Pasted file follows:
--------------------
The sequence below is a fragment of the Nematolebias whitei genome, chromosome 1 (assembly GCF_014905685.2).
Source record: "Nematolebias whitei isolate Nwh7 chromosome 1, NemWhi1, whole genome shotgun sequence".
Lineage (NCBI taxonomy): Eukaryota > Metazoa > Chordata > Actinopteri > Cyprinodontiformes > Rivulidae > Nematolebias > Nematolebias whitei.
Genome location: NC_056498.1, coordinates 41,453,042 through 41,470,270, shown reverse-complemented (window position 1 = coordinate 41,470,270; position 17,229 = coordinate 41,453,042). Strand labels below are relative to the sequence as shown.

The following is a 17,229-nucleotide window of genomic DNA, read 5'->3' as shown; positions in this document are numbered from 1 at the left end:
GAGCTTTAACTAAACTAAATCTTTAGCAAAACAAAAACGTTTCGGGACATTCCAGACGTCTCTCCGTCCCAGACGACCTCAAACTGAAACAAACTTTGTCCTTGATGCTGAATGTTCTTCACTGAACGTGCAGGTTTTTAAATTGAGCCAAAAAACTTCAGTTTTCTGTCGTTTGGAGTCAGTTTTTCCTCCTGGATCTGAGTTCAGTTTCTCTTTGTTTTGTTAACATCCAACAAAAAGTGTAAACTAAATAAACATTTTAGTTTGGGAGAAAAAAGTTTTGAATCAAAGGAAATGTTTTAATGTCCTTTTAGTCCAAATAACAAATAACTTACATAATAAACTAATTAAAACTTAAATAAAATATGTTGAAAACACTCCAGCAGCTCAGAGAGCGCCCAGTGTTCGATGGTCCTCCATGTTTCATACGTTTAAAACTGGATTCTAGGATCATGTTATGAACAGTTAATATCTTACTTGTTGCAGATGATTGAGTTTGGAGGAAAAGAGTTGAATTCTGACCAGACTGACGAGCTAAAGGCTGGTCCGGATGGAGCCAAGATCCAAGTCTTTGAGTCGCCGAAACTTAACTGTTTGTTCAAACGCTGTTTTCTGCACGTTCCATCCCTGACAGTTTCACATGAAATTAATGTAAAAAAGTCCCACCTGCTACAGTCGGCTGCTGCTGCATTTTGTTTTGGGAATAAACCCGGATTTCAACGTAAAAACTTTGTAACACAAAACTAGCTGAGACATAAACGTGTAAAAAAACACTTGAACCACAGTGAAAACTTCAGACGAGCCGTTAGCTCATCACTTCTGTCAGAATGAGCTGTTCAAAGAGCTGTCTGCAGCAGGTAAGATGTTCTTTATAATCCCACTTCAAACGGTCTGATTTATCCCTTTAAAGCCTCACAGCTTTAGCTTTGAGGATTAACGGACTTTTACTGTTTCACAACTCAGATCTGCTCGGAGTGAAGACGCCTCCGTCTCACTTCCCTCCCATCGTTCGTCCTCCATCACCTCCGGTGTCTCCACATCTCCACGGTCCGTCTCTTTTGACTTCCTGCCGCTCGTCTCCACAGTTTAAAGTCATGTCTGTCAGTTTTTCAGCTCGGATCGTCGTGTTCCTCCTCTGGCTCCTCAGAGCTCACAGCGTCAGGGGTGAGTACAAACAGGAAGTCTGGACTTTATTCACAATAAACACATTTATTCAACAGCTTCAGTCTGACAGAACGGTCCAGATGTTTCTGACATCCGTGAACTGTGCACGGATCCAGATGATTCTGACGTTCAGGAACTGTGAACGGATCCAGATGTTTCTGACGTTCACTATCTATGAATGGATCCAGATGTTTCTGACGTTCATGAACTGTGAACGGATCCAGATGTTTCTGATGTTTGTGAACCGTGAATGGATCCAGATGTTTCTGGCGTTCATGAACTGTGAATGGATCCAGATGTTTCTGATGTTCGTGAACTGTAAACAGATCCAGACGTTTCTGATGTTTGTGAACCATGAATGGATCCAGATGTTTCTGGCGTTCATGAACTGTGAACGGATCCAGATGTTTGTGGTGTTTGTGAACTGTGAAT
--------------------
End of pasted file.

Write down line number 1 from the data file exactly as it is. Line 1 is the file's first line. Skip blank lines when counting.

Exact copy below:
The sequence below is a fragment of the Nematolebias whitei genome, chromosome 1 (assembly GCF_014905685.2).